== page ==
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HK sees rapid growth in RMB business in 2011, yet far from becoming offshore RMB center: official

12-05-2011 08:27 BJT

HONG KONG, Dec. 4 (Xinhua) -- Hong Kong has achieved significant progress in both developing offshore renminbi businesses and bringing related policies forward in 2011, but the city still has a relatively long way to go before becoming an offshore renminbi center, a senior official with the Hong Kong government said.

In an interview with Xinhua, Secretary for Financial Services and the Treasury, K C Chan, said the internationalization of the Chinese currency yuan, or renminbi, which is at its very early stage, is forging ahead in a new and unprecedented fashion and should proceed step by step with caution.

As a principal official, 54-year-old Chan is overseeing policy-making and vision of Hong Kong's financial services industry, one of the four pillars of the Hong Kong economy. Before joining the government in July 2007, Chan, also a noted economist, was Dean of the Business School of the Hong Kong University of Science and Technology, Asia's top business school.


Chan said Hong Kong's offshore RMB business, which officially started in February 2004, gained very good momentum in 2011, as the RMB deposits grew considerably and a lot more RMB-denominated bonds were issued this year.

According to figures from the Financial Services and the Treasury Bureau, by the end of October, RMB deposits in Hong Kong nearly doubled from the start of this year, to 618.5 billion yuan (97.2 billion U.S. dollars), which accounted for about 10 percent of the total deposits in Hong Kong.

In the first ten months this year, 71 entities issued 92.6 billion yuan worth of RMB-denominated bonds, dubbed "dim sum" bonds. The figure for the entire 2010 was about 36 billion yuan.

Since the establishment of the offshore deliverable RMB market in Hong Kong in July 2010 when the Mainland and Hong Kong signed a revised Settlement Agreement on the Clearing of RMB Businesses, the policies had been successfully implemented, and many market participants in Hong Kong did not expect such rapid growth, Chan said.

"And most importantly, we have the support form the central government, in setting up policies that help us develop the market, both in 12th Five-Year Plan as well as the measures announced by Vice Premier Li Keqiang," he said.

Li, in a visit to Hong Kong in August, announced a series of new measures, some long-awaited, which would enhance Hong Kong's RMB business development, including allowing Hong Kong enterprises to make direct investments in mainland's RMB (RMB FDI) and the RMB Qualified Foreign Institutional Investors (RQFIIs). The RQFII allows Hong Kong's designated institutions to invest in mainland securities markets with an initial size of 20 billion yuan.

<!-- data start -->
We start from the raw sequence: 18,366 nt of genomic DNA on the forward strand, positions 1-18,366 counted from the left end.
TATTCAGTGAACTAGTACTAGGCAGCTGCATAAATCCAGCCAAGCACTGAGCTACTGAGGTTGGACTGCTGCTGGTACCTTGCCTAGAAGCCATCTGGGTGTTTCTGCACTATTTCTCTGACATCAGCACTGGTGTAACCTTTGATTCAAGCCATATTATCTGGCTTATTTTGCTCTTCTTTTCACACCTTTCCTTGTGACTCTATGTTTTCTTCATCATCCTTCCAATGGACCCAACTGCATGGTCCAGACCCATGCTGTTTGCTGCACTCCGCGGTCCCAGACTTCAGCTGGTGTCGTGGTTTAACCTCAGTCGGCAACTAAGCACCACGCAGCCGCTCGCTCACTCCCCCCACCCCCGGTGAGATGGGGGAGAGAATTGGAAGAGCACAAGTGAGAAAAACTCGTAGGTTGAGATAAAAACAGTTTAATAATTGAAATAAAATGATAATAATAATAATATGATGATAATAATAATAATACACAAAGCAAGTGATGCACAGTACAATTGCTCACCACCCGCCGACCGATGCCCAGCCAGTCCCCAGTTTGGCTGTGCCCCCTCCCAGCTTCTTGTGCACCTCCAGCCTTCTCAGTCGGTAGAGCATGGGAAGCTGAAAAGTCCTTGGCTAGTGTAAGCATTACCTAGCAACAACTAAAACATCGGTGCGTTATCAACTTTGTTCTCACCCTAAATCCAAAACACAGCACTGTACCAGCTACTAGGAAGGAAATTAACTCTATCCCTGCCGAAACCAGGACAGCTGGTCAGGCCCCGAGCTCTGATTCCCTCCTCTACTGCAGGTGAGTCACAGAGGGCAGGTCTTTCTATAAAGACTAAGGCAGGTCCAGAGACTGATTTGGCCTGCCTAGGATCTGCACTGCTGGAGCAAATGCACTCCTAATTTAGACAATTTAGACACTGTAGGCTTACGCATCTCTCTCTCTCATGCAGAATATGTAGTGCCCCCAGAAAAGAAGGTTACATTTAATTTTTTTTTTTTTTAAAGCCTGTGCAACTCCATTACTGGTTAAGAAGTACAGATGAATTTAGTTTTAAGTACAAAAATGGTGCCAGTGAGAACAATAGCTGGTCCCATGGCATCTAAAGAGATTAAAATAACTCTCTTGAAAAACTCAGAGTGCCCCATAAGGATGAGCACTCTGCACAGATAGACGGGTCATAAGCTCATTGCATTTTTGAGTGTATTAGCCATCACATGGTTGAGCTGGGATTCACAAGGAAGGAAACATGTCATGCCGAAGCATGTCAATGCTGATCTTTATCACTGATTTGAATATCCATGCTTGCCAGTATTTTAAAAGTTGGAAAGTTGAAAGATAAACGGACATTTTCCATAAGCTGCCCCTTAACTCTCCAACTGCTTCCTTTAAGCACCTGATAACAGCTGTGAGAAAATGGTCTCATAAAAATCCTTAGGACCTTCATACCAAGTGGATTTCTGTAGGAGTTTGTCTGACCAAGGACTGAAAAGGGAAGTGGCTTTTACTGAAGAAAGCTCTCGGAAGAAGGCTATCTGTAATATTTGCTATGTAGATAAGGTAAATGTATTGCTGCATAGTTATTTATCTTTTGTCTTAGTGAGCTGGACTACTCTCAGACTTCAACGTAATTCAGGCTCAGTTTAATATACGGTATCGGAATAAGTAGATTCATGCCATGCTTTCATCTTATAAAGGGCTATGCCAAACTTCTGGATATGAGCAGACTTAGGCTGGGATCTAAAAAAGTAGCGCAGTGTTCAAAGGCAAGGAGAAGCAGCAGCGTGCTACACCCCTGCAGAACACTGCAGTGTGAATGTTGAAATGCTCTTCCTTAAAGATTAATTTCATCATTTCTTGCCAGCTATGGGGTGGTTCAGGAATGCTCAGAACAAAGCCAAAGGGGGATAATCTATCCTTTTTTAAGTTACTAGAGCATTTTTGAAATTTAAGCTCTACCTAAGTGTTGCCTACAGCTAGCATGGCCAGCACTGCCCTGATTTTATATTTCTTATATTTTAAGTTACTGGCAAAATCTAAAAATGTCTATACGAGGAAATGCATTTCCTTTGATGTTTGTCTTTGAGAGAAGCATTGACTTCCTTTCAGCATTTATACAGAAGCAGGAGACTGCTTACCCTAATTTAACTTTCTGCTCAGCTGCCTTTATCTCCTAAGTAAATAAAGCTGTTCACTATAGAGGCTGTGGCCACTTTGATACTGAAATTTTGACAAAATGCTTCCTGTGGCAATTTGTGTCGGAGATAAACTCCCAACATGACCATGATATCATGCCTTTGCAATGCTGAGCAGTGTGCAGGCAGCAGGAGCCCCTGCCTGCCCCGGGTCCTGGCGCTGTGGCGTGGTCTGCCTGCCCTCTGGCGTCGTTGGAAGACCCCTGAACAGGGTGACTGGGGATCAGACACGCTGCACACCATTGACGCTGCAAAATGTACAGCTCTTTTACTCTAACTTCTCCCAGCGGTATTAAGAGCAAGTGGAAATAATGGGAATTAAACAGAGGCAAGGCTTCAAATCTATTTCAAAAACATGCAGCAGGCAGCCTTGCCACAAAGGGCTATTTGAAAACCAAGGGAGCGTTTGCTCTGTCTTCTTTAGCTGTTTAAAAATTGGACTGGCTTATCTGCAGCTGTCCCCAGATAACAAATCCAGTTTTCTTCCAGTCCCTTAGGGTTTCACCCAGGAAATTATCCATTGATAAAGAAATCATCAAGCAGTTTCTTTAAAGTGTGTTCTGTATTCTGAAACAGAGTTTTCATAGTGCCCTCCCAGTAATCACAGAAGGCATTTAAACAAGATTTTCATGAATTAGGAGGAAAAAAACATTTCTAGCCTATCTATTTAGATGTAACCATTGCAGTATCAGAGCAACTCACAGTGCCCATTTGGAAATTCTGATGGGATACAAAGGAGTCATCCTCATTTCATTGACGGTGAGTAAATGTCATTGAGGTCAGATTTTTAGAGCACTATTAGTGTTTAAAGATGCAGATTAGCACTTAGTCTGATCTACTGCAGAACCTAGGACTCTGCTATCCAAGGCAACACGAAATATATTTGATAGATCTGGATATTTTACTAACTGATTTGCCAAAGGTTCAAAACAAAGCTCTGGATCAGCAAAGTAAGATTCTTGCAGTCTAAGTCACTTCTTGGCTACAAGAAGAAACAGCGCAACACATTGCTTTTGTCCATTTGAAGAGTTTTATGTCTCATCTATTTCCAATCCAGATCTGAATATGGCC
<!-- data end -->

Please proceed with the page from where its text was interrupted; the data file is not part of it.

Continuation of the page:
Chan said both the RMB FDI and RQFII will be helpful to improve what he called "inner circulation" of the RMB capital, which referred to the flow between Hong Kong offshore market and the mainland onshore market.

Only if RMB-denominated capital and portfolio are allowed to invest in the mainland, can overseas demand for RMB increase, can investors' willingness to retain RMB assets become stronger and can Hong Kong's RMB deposits be put into the market and flow, he said.

While the regulations on the RMB FDI had been promulgated by the People's Bank of China and the Ministry of Commerce in October, the RQFII is still in the making. Hong Kong market expects it to come out in early 2012, if not before the end of this year.

"I don't have a timetable but I think it will roll out very soon," Chan said. "I don't dare to say it will roll out at the end of the year, because it is approaching the end of the year."


For 2012, the official said he hoped that both the RMB FDI and the RQFII will play their role and more financial institutions will be allowed to participate in the RQFII. He also hoped to see more issuance of "dim sum" bonds as a result of the RMB FDI.

Most importantly, Chan said he would like to see a larger proportion of the mainland foreign trade settled in RMB, and more companies using Hong Kong's RMB clearing system.

"Currently, about 10 percent of China mainland's overall trade is denominated in RMB. I hope that with Hong Kong's efforts, with everybody on the mainland side efforts, we can actually increase the percentage from ten percent to even higher number."

"In Hong Kong, the objective is to get RMB to be used in oversees trade settlement, so everything we do here is trying to facilitate those trade financing and trade settlement. That number has grown from 0 to 10 percent over a year and a half. So if we can get more of that coming, we can increase the percentage."

Official statistics indicated that the percentage of the mainland's total trade which is settled in RMB has risen from 0.7 percent in the first half of 2010 to 4 percent in the second half of 2010. It further rose to 9 percent in the first half this year.